There is a Smart Shutter feature that offers three options: Trip the shutter when a smile, a wink, or a new face is detected. In this mode you can set the camera to take anywhere from one to 10 shots. It's like having your own tiny, portable photo booth in the age of the selfie.
In these days of rampant Wi-Fi it is not entirely surprising that this camera does not come with a USB cable. Just be forewarned that if you don't already have a Canon USB cable lying around, you may need to pick one up (after all, using wireless will drain your camera's battery while USB can power and charge the battery). Similarly, an HDMI cable is optional. One other note: though this camera offers wireless capabilities, it does not include GPS functions.
Capturing fast action is not this camera's strong suit - that is, not at full resolution. I clocked the burst mode recording 16MP files at 2.8fps, which feels sluggish when trying to capture sports action. The high-speed burst mode shot at 5.9fps, which was a big improvement for snapping sports activity, but in this mode the camera captures 4MP images.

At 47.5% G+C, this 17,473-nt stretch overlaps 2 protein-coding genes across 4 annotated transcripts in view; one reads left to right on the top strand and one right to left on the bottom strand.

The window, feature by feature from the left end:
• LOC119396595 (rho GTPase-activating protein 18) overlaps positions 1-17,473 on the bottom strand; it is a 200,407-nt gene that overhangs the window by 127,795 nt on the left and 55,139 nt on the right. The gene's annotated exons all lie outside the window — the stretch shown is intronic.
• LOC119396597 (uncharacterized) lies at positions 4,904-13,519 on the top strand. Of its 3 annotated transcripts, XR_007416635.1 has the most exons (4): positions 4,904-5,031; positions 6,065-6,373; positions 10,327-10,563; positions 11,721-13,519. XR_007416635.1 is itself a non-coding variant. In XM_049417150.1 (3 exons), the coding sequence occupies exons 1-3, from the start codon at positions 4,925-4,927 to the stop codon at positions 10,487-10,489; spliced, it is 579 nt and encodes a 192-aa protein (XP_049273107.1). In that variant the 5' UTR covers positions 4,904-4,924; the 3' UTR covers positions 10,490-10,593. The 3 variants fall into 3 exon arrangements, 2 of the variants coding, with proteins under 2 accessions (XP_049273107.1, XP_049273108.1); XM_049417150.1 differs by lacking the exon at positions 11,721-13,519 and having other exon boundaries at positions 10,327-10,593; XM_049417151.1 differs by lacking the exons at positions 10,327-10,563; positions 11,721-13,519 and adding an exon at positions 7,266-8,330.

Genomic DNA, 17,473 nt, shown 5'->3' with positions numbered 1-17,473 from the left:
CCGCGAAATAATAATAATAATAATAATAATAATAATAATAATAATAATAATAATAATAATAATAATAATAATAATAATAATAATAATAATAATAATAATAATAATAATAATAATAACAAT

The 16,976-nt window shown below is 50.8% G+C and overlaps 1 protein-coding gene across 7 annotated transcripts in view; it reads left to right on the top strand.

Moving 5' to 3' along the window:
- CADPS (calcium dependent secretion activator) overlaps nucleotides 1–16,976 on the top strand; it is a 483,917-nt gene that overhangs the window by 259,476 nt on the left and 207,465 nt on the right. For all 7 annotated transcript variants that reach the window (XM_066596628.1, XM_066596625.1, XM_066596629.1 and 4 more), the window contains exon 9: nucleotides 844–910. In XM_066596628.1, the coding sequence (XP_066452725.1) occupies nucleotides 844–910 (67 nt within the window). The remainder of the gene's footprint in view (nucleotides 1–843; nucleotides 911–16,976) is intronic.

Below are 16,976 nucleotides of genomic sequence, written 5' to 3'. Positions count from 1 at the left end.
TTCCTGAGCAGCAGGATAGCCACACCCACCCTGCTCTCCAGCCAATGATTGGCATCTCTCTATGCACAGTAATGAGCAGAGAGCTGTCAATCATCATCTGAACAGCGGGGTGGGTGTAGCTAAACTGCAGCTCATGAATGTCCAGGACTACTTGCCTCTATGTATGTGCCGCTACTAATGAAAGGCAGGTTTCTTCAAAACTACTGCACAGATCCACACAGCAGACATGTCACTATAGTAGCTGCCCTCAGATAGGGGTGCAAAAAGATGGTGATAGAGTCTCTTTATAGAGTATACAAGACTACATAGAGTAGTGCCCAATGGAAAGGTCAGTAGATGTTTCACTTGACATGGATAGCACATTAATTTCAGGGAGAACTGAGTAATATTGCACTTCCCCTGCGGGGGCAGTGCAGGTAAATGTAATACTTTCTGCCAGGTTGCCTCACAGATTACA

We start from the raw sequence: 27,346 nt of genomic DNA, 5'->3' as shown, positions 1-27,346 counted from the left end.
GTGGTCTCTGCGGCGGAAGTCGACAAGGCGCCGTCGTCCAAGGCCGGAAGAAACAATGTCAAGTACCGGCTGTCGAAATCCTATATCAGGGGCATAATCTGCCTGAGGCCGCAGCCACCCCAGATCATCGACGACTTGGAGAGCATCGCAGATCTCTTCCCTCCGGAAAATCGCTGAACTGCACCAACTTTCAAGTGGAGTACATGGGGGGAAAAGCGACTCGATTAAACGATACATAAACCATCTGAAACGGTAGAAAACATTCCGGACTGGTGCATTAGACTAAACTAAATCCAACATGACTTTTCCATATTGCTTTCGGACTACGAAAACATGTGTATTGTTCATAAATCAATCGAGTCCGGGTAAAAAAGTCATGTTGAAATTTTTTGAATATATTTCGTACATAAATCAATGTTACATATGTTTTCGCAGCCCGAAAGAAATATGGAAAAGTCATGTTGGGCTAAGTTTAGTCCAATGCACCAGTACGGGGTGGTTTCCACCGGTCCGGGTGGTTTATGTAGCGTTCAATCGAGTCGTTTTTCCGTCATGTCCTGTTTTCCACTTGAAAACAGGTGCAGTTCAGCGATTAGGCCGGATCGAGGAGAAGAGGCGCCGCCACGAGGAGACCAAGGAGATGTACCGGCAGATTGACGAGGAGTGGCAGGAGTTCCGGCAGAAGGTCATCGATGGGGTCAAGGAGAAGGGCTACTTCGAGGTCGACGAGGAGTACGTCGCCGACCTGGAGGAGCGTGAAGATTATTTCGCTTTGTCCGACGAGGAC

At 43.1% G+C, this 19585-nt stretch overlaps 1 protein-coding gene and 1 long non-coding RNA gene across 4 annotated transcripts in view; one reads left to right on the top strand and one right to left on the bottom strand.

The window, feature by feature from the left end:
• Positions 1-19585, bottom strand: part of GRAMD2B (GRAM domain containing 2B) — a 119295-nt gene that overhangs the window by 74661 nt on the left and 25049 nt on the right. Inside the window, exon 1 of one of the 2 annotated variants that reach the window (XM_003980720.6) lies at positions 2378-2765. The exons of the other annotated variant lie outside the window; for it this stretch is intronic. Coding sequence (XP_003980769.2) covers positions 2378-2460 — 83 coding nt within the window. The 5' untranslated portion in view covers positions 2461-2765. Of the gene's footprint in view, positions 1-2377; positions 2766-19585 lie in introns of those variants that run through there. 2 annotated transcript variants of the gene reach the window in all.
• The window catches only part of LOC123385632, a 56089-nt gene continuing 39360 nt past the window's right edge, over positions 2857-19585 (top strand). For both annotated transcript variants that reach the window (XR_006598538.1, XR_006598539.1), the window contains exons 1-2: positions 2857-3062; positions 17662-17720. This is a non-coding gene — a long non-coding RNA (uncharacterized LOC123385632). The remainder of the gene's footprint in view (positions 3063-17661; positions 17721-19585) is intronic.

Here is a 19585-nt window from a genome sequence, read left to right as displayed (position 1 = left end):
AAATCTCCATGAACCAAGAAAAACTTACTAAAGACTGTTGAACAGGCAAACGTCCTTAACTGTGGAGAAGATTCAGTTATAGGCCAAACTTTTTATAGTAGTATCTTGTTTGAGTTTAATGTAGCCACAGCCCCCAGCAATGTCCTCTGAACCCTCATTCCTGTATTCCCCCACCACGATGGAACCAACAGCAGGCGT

In both modes, the camera slows down slightly over time, but the lag is admirably minimal. For example, in standard burst mode, the 2.8fps speed achieved in the first 10 images only slows down to 2.5fps over the course of 25 frames. Similarly, the high-speed burst mode captured 10 shots in just 1.7 second, and continues at a rapid clip - even at 50 shots still averaging 5.3fps, compared to 5.9fps out of the gate. One plus is that continuous auto focus is on by default, which will help keep shutter lag to a minimum. You can see the difference in our timing tests results - in order for me to measure the shutter lag without previously focusing the camera I had to go into the settings and turn off continuous AF.